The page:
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Symposium 2011

Proposal - Macroprudential authorities need to learn to take the punch bowl away

The Challenge

The global financial crisis has revealed how systemic risk in the banking system can lead to huge economic downturns. Many of the problems leading to the crisis have been discussed and many suspects h ...

The global financial crisis has revealed how systemic risk in the banking system can lead to huge economic downturns. Many of the problems leading to the crisis have been discussed and many suspects have been identified (including investment banks, central banks, rating agencies, regulators and the economics profession).

We need more analysis on the reasons, probably including political economy aspects, why policy makers often seem to fail to interfere with potentially dangerous economic and financial developments before it is too late.

Part of the problem may concern mandates and available policy instruments. But it is probably the case that even if mandates and responsibilities are clear and effective instruments are available, the risk of inaction or under-reaction is still there.

The problem may also result from the regulatory capture if the industry to be regulated has too strong an influence on the decisions of the regulator. If this is the case, then it is important to analyze the roots of regulatory capture and to take corrective actions to restore regulatory independence. It may also have implications for the division of labor between financial authorities in conducting and taking responsibility of macroprudential policy.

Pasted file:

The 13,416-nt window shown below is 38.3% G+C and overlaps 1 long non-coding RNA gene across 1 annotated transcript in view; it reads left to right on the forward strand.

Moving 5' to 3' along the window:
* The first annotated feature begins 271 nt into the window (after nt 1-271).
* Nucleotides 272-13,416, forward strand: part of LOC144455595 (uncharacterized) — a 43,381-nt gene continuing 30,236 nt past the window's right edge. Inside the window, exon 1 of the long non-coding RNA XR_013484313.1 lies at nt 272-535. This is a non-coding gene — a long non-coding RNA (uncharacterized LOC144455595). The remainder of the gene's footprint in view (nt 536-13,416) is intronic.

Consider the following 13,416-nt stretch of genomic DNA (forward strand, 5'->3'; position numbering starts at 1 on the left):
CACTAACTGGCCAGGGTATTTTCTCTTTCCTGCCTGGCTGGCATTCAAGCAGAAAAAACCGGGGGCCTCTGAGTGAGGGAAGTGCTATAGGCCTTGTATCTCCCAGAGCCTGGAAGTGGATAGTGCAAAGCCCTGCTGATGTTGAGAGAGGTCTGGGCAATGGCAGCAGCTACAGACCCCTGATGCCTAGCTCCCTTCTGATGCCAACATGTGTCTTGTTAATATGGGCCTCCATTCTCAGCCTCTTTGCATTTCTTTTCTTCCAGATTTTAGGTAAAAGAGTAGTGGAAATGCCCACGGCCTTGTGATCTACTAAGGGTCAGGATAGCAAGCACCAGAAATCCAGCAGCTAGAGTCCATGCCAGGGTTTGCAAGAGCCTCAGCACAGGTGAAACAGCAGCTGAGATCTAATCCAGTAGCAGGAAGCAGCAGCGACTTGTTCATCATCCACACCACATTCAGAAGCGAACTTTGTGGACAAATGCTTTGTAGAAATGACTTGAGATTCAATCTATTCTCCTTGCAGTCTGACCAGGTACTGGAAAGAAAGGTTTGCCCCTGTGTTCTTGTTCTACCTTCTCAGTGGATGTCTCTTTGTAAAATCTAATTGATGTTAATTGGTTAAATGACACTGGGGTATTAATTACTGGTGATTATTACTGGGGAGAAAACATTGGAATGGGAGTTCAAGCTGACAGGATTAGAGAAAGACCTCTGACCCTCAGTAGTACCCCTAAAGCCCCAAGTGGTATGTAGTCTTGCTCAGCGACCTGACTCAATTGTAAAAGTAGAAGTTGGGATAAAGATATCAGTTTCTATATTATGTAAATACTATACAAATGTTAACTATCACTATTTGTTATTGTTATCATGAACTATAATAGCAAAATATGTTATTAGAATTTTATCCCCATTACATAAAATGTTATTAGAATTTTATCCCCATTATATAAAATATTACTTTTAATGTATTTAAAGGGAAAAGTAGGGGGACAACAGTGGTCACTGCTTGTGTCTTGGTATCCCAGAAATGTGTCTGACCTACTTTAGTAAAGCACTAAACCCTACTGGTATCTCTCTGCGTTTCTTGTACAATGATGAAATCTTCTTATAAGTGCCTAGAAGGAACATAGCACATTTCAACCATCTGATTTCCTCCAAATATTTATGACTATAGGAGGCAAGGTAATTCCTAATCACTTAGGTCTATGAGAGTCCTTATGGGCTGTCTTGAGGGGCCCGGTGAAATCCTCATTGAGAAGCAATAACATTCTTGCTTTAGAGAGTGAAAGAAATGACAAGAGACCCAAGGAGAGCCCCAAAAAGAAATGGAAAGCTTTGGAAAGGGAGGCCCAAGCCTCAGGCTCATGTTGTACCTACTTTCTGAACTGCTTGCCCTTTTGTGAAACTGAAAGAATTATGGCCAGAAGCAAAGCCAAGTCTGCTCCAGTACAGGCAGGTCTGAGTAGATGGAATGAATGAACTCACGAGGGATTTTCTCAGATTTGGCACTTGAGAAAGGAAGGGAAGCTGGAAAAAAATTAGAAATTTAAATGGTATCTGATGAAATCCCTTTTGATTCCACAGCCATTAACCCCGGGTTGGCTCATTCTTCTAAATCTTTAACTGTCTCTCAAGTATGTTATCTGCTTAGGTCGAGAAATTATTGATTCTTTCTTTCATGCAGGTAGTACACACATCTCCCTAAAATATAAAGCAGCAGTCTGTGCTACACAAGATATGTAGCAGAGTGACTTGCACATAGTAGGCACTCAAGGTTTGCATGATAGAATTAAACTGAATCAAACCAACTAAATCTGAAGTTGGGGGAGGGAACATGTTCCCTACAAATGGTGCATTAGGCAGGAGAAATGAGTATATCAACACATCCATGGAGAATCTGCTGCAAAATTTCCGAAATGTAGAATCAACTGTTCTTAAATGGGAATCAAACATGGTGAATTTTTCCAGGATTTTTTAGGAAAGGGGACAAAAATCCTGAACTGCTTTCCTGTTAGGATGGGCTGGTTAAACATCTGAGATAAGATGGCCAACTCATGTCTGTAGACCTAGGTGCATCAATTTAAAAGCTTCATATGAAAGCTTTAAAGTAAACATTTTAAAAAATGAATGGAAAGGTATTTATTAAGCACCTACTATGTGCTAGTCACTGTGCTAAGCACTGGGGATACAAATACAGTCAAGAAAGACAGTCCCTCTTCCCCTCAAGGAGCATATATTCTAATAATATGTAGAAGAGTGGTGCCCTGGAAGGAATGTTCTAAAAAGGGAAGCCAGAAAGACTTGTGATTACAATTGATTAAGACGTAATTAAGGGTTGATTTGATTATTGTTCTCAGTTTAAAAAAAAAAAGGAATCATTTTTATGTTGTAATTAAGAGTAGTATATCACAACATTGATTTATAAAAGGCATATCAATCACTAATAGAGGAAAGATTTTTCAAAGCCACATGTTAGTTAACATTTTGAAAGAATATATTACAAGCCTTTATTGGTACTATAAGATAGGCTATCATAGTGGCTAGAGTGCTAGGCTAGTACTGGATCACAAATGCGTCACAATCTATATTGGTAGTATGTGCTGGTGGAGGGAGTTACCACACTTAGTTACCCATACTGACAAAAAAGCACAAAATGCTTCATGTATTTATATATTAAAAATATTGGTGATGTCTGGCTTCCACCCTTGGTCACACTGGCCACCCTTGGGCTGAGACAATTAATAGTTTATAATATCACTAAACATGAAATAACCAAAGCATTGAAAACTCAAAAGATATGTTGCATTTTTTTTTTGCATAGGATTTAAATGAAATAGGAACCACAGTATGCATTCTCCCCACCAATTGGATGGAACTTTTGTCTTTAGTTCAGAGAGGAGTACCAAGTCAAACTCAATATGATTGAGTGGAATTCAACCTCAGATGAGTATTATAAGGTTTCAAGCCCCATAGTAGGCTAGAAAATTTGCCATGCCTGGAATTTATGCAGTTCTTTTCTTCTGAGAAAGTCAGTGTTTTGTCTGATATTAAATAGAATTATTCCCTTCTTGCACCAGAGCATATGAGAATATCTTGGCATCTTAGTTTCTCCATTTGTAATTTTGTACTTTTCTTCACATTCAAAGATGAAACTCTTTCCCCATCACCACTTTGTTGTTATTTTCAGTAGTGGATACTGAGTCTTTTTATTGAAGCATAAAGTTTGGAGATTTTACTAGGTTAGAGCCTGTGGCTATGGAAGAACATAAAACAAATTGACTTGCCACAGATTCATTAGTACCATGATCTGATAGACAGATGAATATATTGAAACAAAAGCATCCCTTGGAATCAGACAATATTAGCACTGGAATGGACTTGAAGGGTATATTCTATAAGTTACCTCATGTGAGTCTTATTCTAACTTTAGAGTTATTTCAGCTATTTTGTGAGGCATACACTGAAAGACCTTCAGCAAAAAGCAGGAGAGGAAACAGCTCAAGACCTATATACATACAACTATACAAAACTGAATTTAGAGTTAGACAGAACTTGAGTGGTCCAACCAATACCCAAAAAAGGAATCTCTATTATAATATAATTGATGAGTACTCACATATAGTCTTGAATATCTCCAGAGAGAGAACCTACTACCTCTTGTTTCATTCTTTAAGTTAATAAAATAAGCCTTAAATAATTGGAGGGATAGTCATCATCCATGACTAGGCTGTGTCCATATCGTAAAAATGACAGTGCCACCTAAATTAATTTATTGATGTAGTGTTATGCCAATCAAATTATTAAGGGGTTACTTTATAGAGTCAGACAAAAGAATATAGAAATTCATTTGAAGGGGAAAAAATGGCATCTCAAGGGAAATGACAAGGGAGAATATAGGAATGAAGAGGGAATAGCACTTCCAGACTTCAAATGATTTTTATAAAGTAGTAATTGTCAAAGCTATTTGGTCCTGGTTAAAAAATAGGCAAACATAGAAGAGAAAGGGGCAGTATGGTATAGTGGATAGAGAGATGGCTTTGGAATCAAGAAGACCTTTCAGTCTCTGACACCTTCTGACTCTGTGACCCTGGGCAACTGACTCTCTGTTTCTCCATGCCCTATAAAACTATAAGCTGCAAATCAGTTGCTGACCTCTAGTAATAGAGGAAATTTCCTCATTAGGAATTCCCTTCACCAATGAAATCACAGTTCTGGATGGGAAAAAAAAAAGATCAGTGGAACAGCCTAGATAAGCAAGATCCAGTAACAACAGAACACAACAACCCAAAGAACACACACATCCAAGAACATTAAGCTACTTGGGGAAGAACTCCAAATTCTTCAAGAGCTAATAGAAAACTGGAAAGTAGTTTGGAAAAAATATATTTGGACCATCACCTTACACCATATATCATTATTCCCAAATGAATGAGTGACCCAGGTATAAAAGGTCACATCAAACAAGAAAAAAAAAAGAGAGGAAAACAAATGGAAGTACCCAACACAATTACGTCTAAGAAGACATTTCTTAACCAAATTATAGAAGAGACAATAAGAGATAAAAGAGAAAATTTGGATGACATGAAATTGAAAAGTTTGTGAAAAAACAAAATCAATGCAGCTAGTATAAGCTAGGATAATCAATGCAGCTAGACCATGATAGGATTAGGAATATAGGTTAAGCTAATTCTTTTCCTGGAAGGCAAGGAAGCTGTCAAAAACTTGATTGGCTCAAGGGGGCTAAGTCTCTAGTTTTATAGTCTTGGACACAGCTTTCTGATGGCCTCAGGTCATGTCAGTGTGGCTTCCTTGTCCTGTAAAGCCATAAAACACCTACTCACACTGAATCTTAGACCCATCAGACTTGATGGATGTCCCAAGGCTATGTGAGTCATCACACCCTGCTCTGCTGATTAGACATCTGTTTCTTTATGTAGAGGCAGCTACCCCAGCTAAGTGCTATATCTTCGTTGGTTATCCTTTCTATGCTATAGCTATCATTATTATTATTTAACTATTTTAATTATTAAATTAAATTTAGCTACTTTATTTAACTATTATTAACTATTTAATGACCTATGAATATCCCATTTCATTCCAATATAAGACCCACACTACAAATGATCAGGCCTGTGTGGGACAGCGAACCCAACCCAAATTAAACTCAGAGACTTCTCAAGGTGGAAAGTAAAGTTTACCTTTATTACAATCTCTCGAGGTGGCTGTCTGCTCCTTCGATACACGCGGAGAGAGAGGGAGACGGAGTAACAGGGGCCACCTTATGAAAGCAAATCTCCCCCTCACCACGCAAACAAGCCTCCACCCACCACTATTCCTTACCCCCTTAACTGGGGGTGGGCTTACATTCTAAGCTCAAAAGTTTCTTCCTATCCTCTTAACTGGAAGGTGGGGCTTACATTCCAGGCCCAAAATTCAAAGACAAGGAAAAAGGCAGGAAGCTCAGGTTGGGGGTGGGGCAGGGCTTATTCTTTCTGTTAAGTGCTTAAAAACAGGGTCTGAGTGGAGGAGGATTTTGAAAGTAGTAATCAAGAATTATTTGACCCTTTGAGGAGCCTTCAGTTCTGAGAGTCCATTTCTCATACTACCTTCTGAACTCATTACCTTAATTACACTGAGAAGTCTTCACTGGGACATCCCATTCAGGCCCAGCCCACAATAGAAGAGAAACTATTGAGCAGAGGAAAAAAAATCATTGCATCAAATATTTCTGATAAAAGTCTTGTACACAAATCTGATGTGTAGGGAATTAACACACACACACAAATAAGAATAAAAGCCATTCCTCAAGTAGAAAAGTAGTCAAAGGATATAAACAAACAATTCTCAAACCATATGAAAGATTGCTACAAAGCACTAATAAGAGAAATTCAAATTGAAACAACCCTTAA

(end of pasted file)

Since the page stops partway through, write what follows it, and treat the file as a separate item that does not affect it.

The problem probably also reflects the genuine difficulty of striking the right balance between short-term economic growth losses and longer-term stability (and growth?!) benefits when “taking away the punch bowl”.

The global financial crisis has reminded of the true risks related to debt-driven prolonged boom periods and the inability of the markets to deal with the consequences on their own without public help. This should lead to an update of priors regarding future potential crisis and their costs, which might naturally lead to (justifiably) increased readiness of authorities to react to risky developments in time. However, we should not rest content with such a benign scenario of a change in behavior.

Of vital importance is also to understand and correctly measure the true cost of financial crises. Measures such as direct public support provided to the financial sector may vastly underestimate the true economic cost of a crisis. Bank of England’s Andy Haldane has demonstrated that calculating the net present value of the permanently lost future output may put the cost estimate of a crisis in a totally different scale. His point is based on the observation that a large share of the level of output lost in a crisis may be permanent. Growth eventually resumes after the crisis, but never returns to the pre-crisis growth path.

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